Sunday, December 10, 2017

Suggestions for Christmas letter writing, encouraging priceless family talks!

Time Capsule Project schools are encouraged to have the following writing assignment before Christmas break, but any school can do this without a time capsule as well.  See the wonderful gains by Time Capsule Project schools, due partly to such letters, described below in the posting dated 11-6-2017.  Browne Middle School went from the danger of a 5th year as IR in 2016/17, to meeting standards with 4 distinctions instead! All students wrote such letters home for the first time! Letters like this help to change school climate toward being more goal-focused and grounded in personal family history.

Students will bring home these letters that they write in class to deliver to the people they are intended for.  Such letters by students have led to as many as 80% of recipients writing potentially priceless letters back to the student. As students read these letters and ask questions it could lead to some priceless family conversations, especially over Christmas break, conversations about dreams, goals, and family history. It will help fill the gap with their own culture too many of our students suffer from. It will help ease the multi-cultural blending we are all part of.

A more sound foundation for academic achievement is built.


Suggestions - Time Capsule Project First Letter(s),
to each parent and/or other important relatives
(Term “parent” includes all important relatives student would like a letter from.)

This is a description of the letter writing process that is the first step in each year’s Time Capsule Project letter writing. 

First, any older letters students may have written in previous years that are in the school’s time capsule are returned to students.  They must be read and studied again by students who wrote them, and by each of the parents who wrote letters last year.  This is in preparation for the current year’s letter writing process.

Have students write a persuasive letter to each parent. Students will be asking for each parent to give their response to the question: “What are your dreams for me?”.  Students will ask for as many details as the person writing is comfortable with. Students also ask for each parent to write one story from their family history, or community history, that parents want the student to remember.  They consider it valuable enough that they want the student to pass it on to their own children someday.

As students consider to whom they will send such letters, they should think of older family members who have a longer history and possibly more stories of interest that they may write about. All letters can be written in any language both student and writer understand, or that the student can have translated.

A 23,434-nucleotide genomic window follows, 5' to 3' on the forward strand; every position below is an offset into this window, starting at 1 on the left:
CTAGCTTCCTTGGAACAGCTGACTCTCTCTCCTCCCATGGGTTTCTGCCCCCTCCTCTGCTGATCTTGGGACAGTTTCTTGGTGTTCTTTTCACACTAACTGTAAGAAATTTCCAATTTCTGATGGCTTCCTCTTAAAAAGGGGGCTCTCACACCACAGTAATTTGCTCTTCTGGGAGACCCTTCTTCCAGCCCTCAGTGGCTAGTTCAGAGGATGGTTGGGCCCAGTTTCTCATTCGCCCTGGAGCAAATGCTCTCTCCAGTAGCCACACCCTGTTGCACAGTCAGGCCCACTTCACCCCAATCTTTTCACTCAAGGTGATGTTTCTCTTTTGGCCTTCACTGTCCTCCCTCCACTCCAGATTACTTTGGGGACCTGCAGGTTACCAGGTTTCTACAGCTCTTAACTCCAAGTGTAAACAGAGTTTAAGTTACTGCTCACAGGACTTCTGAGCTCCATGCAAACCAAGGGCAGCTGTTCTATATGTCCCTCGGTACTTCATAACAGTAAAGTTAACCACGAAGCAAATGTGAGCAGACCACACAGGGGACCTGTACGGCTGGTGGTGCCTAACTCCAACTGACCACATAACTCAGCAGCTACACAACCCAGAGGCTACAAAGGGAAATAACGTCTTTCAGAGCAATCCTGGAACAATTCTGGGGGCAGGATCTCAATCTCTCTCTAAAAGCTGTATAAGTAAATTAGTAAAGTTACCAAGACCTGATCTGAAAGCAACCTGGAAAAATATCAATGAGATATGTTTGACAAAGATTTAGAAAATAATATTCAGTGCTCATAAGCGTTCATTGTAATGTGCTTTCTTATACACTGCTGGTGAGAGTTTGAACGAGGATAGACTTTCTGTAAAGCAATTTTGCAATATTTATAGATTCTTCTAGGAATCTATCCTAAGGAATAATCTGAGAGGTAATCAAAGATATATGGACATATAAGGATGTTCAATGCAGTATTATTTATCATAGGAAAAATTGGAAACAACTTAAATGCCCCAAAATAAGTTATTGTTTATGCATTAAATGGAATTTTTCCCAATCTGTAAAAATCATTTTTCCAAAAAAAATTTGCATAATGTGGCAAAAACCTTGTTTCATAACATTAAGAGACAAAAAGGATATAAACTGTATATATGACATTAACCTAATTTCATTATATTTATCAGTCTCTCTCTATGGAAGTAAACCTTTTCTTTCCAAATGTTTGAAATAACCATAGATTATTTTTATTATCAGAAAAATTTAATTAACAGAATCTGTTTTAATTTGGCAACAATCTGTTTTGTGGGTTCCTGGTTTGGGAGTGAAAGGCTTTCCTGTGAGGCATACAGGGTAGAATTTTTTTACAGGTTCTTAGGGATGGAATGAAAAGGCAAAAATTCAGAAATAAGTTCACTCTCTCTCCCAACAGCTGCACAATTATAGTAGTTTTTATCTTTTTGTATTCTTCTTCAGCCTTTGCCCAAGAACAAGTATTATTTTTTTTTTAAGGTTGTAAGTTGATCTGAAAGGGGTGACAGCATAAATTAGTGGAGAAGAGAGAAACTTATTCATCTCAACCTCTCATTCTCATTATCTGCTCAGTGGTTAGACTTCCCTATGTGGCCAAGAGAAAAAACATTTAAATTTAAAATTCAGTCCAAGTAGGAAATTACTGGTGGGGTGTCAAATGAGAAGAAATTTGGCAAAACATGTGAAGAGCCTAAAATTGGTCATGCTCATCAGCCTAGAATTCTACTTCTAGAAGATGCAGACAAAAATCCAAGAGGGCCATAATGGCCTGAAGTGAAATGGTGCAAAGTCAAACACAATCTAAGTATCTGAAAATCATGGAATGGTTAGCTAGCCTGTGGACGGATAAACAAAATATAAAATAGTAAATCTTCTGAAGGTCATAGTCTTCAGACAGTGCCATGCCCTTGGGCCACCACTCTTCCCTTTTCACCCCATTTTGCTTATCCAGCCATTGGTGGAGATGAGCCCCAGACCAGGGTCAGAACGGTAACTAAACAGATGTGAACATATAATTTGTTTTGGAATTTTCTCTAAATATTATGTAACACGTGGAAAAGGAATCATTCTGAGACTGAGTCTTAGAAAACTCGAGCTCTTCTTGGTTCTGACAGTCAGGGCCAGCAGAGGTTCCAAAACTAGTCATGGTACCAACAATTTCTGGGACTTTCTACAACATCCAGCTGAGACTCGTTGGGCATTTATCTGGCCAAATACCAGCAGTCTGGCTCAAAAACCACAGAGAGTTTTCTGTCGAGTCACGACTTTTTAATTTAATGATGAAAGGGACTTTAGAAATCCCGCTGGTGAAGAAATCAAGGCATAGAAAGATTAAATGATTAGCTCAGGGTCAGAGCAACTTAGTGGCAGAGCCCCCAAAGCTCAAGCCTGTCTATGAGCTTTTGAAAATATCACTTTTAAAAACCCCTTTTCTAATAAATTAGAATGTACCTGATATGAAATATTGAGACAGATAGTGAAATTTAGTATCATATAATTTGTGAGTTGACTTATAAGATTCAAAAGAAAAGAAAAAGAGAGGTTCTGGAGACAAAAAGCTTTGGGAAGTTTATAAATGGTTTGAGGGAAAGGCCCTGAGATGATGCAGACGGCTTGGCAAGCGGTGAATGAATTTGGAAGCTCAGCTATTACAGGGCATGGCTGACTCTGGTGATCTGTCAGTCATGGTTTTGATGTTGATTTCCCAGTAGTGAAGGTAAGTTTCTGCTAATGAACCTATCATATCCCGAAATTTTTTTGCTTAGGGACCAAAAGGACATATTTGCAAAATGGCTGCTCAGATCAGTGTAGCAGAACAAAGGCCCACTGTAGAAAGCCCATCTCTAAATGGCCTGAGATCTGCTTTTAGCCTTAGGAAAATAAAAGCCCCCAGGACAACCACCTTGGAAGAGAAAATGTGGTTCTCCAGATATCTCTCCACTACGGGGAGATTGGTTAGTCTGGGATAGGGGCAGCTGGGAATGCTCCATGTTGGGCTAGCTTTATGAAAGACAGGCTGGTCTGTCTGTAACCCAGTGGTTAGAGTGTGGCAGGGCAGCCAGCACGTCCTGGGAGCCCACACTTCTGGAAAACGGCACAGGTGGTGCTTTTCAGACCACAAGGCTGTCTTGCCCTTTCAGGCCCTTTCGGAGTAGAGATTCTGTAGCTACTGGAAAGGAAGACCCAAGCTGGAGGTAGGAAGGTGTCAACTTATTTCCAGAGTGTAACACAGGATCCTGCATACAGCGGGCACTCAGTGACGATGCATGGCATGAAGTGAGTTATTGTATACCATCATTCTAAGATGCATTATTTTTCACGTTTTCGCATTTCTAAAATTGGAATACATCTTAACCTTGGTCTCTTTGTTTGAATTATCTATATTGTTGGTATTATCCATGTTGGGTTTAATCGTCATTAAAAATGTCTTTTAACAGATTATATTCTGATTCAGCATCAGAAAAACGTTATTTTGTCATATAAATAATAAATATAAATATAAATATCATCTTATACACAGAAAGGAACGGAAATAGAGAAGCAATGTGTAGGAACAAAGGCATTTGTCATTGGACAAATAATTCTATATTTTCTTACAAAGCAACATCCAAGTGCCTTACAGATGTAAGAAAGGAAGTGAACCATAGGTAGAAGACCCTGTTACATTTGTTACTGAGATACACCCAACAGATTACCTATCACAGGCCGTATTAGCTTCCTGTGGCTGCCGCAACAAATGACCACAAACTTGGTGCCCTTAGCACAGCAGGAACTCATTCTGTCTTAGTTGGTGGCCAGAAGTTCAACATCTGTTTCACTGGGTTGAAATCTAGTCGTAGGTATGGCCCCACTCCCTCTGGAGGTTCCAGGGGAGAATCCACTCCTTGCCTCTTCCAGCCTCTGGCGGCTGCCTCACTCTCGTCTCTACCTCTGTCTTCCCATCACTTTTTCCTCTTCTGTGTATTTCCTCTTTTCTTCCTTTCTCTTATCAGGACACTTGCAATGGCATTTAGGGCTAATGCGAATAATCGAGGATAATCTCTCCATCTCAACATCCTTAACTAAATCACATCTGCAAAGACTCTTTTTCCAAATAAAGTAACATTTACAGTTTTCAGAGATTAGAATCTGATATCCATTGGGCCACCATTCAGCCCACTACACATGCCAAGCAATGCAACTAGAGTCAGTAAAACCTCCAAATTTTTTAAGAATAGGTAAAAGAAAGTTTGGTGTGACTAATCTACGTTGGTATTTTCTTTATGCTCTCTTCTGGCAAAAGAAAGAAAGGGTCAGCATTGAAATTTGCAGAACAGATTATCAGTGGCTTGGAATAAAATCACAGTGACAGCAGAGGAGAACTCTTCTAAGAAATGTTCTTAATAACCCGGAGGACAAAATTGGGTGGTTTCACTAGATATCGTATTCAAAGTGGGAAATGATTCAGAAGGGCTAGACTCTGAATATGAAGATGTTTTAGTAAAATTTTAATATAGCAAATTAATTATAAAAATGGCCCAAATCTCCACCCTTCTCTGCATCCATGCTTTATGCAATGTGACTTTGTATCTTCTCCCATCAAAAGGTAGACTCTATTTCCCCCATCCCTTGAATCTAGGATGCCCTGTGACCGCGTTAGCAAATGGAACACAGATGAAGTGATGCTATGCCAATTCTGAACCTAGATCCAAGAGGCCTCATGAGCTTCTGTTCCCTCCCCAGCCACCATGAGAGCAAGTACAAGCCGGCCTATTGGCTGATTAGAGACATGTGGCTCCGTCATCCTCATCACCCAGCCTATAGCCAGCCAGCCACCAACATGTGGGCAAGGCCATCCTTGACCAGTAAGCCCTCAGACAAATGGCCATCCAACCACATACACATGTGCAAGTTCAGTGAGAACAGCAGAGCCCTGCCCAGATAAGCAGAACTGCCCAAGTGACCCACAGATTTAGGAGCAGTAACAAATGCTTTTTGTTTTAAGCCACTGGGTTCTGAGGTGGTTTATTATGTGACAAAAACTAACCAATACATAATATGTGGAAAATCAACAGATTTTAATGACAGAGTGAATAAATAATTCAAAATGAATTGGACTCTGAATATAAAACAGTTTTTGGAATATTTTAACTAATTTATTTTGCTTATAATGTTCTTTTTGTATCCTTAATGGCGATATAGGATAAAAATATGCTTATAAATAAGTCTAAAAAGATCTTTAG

Such letters will be written each year to request another letter from parents and/or others.  Every student changes a lot in one year.  The goal is for parents and the other adults to observe those changes and write about how their own dreams for the student are changing and gaining more detail each year as the student grows.

The stories written about can be about the letter writer, or about grandparents, or aunts or uncles, a valuable family story that they want passed on to the students’ children someday. These letters will help students gather a collection of valuable family history stories by the time they graduate.
When parents are finished with their letter and give them to the student, the student should immediately read them. The student should ask the person who wrote the letter any questions they may have about the letter.  They must clearly understand it.  The goal is clear communication. Potentially priceless conversations happen in the process during such conversations.

This letter will go into the self-addressed envelopes along with all the letters received from parents and other adults. This will be repeated each year.

In the 8th and 12th grade all letters written will be focused 10-years into the future.  What do students hope they will be doing and how will they get there? These are goals 10-years into the future.  The final 8th grade and 12th grade letters, and letters parents and others have written about their dreams for students 10 years into the future, will all remain inside the student’s self-addressed envelope and inside the vault for 10 years.

Emphasize that life plans almost always change.  The goal is to develop the ability to change, with education providing many more choices to be available during any change.       
12-10-17 Bill Betzen,